portion is mandated. !t is separable from the first portion of the second para$raph of section 9 of

    Batas Pambansa Bi$. * which can stand b itself.

    HGERE>%RE, +) the first para$raph of section 9 of Batas pambansa Bilan$ * is hereb declared

    valid. 8aid para$raph reads:

    8EC. 9. Special dis#ualification. -!n addition to violation of 8ection +3 of Article ;!!'C) of the Constitution

    and dis7ualifications mentioned in e6istin$ laws which are hereb declared as dis7ualification for an of

    the elective officials enumerated in 8ection + hereof, an retired elective provincial, cit or municipal

    official, who has received pament of the retirement benefits to which he is entitled under the law and who

    shall have been * ears of a$e at the commencement of the term of office to which he see&s to be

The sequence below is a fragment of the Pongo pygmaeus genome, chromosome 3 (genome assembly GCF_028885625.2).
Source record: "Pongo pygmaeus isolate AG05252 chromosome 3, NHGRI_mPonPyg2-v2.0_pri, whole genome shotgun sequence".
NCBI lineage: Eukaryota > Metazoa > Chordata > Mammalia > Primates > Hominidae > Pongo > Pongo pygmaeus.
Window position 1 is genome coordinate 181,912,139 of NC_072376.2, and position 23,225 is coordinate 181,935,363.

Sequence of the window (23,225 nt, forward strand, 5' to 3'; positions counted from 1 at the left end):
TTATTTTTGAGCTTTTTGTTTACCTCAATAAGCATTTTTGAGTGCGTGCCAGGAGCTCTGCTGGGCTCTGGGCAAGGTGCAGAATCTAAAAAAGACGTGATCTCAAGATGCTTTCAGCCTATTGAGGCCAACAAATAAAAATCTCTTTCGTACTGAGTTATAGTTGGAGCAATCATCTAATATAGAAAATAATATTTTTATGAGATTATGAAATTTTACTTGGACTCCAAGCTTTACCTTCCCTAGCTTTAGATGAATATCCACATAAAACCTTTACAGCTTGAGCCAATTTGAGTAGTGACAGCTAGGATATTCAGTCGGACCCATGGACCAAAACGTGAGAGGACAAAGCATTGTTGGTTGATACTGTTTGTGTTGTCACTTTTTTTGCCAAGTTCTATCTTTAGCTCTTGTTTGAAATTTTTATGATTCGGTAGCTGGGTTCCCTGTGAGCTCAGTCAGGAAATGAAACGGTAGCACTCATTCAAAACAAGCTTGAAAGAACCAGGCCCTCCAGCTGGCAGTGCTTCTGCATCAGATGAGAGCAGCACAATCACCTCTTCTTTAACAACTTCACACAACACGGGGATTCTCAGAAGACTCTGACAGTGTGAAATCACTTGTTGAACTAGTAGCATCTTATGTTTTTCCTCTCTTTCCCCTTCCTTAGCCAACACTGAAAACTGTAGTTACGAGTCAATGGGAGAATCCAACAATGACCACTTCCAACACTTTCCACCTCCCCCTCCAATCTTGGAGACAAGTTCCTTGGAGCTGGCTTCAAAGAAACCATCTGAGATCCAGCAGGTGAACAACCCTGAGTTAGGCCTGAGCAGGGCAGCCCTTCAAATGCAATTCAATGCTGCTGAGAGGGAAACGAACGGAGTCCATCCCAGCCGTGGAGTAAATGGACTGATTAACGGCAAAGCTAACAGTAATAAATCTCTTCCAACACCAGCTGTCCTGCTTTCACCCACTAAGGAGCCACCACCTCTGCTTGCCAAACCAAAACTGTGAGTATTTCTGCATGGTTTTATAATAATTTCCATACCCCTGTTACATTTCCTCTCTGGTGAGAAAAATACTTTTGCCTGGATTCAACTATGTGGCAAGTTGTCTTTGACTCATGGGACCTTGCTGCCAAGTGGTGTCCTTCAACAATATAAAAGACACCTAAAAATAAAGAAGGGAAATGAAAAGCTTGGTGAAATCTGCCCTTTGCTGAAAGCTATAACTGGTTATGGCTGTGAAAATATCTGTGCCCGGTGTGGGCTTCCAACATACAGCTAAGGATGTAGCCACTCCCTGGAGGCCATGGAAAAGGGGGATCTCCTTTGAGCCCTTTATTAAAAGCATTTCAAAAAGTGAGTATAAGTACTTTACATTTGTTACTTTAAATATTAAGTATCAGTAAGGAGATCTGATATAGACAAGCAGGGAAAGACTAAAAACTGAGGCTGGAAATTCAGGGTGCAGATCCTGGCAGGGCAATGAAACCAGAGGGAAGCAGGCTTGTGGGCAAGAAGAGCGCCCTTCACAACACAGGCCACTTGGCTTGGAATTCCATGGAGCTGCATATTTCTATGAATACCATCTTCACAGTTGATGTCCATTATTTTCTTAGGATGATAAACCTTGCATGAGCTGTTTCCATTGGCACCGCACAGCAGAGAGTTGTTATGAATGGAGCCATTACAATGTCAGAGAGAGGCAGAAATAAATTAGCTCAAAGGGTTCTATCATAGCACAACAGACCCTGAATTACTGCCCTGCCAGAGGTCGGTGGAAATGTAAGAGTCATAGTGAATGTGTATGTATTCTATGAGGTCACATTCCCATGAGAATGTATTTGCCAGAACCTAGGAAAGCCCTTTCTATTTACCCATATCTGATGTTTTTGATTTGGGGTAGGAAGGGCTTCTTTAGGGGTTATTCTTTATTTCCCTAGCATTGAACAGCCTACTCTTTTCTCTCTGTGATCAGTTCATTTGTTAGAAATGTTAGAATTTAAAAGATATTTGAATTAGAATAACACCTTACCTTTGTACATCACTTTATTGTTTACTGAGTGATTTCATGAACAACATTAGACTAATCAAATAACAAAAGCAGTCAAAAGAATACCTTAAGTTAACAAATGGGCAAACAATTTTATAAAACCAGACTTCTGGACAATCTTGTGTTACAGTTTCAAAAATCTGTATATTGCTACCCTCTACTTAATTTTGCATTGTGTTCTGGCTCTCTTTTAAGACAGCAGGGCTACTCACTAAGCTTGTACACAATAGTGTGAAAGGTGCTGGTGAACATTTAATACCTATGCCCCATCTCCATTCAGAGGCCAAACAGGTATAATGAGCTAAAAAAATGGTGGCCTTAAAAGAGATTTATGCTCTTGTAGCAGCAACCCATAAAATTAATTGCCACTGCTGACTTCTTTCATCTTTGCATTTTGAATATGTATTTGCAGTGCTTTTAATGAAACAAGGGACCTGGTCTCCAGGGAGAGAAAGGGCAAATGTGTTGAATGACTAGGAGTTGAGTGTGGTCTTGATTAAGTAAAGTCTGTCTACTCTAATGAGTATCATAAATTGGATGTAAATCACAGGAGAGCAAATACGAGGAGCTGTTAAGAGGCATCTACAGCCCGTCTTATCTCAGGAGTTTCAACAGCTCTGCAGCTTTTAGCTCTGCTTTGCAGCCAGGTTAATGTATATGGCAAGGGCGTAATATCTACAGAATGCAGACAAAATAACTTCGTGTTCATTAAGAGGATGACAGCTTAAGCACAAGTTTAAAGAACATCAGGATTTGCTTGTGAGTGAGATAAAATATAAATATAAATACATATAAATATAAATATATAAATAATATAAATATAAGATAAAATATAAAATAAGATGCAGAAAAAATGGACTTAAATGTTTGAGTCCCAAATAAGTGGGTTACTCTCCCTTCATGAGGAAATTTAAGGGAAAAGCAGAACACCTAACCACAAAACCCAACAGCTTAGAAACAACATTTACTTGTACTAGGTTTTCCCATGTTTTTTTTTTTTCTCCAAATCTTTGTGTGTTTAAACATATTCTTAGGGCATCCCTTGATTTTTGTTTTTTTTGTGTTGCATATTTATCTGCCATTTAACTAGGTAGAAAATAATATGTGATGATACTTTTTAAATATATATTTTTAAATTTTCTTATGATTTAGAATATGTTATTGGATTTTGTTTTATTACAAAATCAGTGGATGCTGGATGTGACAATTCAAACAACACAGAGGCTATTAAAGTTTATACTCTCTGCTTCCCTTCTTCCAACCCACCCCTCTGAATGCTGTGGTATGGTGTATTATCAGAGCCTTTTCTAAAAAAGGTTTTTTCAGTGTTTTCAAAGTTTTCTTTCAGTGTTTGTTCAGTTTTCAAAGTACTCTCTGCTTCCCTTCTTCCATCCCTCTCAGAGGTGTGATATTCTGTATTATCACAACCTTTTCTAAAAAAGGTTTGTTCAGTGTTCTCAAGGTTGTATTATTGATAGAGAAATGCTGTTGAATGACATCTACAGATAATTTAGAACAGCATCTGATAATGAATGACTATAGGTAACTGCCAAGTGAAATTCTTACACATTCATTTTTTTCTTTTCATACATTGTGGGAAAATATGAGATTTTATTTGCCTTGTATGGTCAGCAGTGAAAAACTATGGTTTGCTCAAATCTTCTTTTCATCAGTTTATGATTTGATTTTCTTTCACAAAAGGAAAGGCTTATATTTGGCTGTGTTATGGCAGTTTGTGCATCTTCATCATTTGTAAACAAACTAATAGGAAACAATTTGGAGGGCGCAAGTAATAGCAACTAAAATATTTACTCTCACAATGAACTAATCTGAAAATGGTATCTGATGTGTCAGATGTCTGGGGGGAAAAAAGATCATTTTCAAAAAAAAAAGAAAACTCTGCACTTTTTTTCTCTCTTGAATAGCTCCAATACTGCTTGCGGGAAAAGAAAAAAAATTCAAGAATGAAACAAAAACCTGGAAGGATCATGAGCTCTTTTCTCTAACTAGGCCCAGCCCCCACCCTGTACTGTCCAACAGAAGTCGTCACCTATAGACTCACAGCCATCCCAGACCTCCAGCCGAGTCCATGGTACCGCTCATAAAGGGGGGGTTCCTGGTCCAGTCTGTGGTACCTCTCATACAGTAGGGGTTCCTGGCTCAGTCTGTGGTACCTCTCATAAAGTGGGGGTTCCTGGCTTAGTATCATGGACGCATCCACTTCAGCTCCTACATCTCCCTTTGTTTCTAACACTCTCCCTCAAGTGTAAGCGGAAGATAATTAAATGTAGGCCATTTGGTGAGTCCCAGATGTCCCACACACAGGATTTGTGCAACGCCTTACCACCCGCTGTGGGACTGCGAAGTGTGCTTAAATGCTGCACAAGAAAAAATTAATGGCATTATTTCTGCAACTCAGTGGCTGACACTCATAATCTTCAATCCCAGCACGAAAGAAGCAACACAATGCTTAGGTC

elected, shall not be 7ualified to run for the same elective local office from which he has retired.

    ) That portion of the second para$raph of section 9 of Batas Pambansa Bilan$ *

    providin$ that =... the filin$ of char$es for the commission of such crimes before a civil

    court or militar tribunal after preliminar investi$ation shall be prima facie evidence of

    such fact=, is hereb declared null and void, for bein$ violative of the constitutional

    presumption of innocence $uaranteed to an accused.

    8% %RERE.

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    itself in its alle$iance to the philosoph of "udicial self

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    tainted with arbitrariness and therefore is violative of the due process clause. 8uch a constitutional

    ri$ht, to 7uote from (uzon Surety &o., 2nc. v. %eson, 12is =not a mere formalit that ma be dispensed

    with at will. !ts disre$ard is a matter of serious concern. !t is a constitutional safe$uard of the hi$hest

    order. !t is a response to mans innate sense of "ustice.= 1As ri$htfull stressed in the opinion of the

    Court, the time element ma invariabl preclude a full hearin$ on the char$e a$ainst him and thus